15 Jobs From History That Silently Killed Workers
Some jobs are more dangerous than others, but workers who do them are usually made aware of the hazards before they start working. However, there are jobs that carry unknown risks, with horrifying occupational diseases hitting workers with no apparent reason.
From irradiated watch-painters to lead-poisoned factory workers, here's a look at 15 jobs that killed workers without anyone noticing.
The Fur Industry and Mercury
In the 19th century, felt production involved separating fur from animal skin using inorganic mercury. Although the dangers of mercury exposure were already known at the time, many businesses still kept the process a secret, leading to exposure by workers involved.
Mad Hatter Disease
Hatters or hat-makers were likely the workers who most used the felt containing mercury, and would often inadvertently expose themselves to mercury vapors. Throughout the 19th century, hat-makers developed the neurological disorders associated with mercury poisoning, such as tremors, pathological shyness, and irritability, eventually spawning the phrase, "mad as a hatter." Toward the end of the century, medical studies in the U.S. and Europe identified the cause of the disease. This lead to methods protecting workers from exposure, and eventually to the abandonment of the process altogether.
Early Painters and Lead Poisoning
The toxic effects of lead exposure have been known since ancient times, but that hasn't stopped people from using the metal. Civilizations such as the Romans were well aware of lead poisoning, which damages vital organs including the nervous system, but they believed that simply limiting exposure would be enough protection. Unintended exposure occurred frequently through lead salts commonly used in paint. The mysterious death of the famous painter Caravaggio is now widely believed to have been caused by lead poisoning, as he is known to have exhibited violent behavior characteristic of the disease shortly before his death.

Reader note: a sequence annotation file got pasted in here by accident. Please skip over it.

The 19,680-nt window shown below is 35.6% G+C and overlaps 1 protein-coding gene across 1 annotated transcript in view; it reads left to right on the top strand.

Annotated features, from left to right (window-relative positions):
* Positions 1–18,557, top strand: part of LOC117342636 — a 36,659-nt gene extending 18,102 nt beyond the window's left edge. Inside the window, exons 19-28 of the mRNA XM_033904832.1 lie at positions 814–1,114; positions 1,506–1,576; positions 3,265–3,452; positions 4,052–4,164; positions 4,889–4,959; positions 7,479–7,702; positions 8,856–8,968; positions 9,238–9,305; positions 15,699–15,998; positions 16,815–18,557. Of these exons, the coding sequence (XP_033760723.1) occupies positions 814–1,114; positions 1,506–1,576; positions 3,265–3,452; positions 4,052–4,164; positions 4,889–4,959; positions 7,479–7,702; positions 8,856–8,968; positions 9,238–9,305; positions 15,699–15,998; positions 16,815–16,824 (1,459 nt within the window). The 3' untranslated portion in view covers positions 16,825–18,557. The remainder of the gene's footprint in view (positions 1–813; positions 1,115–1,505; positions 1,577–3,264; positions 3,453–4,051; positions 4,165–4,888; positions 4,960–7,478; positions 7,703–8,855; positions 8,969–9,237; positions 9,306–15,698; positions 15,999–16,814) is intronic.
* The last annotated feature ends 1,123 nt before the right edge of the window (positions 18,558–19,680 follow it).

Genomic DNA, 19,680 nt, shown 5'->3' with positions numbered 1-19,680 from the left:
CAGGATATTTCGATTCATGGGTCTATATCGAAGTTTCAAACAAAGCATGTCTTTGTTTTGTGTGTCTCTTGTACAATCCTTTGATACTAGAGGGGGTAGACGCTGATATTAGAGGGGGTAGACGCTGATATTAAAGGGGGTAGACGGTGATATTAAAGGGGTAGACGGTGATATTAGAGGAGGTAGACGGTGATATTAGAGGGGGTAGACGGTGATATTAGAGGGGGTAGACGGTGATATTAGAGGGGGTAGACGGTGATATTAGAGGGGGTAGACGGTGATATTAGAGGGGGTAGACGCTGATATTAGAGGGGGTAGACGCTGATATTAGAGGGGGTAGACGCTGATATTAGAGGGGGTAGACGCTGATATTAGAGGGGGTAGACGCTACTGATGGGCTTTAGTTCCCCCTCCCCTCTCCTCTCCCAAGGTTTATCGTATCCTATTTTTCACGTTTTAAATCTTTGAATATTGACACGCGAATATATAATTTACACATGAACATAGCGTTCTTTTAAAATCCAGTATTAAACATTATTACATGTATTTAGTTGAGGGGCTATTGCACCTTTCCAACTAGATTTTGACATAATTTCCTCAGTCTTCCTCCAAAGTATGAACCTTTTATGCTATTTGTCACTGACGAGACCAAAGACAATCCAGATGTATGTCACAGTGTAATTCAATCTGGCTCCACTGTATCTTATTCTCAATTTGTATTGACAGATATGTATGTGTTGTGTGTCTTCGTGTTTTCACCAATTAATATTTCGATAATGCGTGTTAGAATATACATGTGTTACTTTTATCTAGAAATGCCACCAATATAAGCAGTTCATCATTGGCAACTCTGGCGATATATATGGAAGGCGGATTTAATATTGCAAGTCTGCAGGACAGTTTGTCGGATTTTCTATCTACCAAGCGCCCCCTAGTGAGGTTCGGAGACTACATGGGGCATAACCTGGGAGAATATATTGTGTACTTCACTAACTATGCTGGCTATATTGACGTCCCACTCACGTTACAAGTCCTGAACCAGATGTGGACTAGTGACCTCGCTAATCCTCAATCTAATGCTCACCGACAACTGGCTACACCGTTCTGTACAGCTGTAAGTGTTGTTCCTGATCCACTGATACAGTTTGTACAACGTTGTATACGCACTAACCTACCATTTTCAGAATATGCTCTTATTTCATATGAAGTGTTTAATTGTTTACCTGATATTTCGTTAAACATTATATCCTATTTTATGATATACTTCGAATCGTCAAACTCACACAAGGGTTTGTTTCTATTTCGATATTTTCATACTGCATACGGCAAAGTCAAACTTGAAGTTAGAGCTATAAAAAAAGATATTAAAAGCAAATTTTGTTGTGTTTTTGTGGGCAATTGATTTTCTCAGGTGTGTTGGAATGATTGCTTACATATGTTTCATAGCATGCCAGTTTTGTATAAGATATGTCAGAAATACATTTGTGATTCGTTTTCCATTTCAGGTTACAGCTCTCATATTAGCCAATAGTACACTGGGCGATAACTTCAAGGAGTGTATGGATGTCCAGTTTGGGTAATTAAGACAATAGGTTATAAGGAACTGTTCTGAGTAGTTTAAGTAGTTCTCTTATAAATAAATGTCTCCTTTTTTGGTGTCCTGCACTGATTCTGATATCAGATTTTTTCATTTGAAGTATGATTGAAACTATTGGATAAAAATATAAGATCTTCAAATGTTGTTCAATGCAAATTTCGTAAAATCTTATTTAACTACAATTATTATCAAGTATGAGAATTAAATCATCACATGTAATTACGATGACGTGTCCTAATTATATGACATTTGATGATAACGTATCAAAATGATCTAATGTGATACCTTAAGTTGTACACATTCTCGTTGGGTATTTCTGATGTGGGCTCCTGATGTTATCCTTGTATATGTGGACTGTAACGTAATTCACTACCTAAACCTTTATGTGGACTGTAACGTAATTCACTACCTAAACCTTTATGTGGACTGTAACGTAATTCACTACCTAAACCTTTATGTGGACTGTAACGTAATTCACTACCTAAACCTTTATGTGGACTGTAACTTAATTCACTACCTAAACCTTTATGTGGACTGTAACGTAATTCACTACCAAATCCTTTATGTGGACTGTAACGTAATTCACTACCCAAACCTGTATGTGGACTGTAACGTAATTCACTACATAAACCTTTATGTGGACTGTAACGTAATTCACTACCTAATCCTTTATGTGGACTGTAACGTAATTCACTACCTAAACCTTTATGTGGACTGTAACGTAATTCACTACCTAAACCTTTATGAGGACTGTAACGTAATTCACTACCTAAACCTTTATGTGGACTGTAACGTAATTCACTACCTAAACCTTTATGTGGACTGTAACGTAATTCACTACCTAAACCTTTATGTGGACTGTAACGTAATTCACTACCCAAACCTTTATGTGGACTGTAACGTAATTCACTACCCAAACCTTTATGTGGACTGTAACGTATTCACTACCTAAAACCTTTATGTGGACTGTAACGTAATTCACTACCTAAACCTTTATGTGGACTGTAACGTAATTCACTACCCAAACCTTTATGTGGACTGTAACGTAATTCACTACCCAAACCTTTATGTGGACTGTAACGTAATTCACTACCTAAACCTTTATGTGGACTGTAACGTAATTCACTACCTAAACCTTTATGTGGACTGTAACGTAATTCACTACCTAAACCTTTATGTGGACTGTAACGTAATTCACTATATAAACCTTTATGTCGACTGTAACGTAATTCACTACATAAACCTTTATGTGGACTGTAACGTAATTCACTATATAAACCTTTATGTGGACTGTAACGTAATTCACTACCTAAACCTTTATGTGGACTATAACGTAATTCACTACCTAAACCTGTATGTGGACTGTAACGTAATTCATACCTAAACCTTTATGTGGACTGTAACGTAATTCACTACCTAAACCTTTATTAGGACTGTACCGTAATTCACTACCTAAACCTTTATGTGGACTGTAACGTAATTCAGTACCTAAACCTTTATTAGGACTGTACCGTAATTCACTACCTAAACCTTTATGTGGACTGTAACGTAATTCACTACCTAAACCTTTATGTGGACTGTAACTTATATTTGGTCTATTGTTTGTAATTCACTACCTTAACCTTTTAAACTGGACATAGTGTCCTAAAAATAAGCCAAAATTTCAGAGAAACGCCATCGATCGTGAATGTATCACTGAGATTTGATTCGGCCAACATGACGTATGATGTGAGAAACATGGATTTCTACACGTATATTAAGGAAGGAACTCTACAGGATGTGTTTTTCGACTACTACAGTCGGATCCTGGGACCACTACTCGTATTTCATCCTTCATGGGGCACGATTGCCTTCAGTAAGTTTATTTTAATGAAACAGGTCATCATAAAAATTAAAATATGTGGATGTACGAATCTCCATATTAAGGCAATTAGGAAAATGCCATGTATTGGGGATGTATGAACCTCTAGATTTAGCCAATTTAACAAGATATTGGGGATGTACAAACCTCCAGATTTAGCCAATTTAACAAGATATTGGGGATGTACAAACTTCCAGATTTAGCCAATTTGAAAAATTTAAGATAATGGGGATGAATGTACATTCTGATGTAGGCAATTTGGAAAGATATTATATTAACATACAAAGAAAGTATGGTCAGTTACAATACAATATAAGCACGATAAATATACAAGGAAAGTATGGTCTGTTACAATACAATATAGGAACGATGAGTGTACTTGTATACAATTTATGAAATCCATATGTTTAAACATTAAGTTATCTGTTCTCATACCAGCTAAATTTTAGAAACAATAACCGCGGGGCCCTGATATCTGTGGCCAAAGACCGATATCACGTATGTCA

Sailors and Lead-Contaminated Rum
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While sailing doesn't directly cause lead poisoning, the occupation did bring sailors in contact with lead contaminants regularly during the 18th century. During the time, rum was often distilled in stills with a lead component, leading to contamination. Since rum became the drink of choice for sailors, thus began widespread cases of lead poisoning among the workers. This was also common among slaves in the Caribbean and American colonies, who drank rum as well.
Lead and the Industrial Revolution
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Metal workers were often exposed to lead fumes, and factories that universally used the durable and corrosion-resistant metal often saw their workers develop lead poisoning as well.
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In the early 1920s, tetraethyl was discovered to be an effective fuel additive, improving engine performance and reducing engine knock. Unfortunately, workers who produced it began showing signs of lead poisoning caused by the fumes, with many going insane shortly before their deaths. Despite this discovery in the 1920s, the use of leaded gasoline was continued until the 1980s. The lead produced by the exhaust still show up in soil, building, and even blood samples to this day.
In the late 19th and early 20th centuries, the match industry used white phosphorous. The women who worked in the factories would often work without proper safeguards, leading to exposure in the form of vapor. Workers soon began complaining of toothaches and swelling of the gums, which eventually led to abscesses and a greenish-white glow in affected bones. The condition also caused serious brain damage, with removal of effected tissue being the only option to prevent death. Modern hygienic precaution and adoption of the much safer red phosphorous have eliminated the risk.
The Radium Girls and Radiation Sikness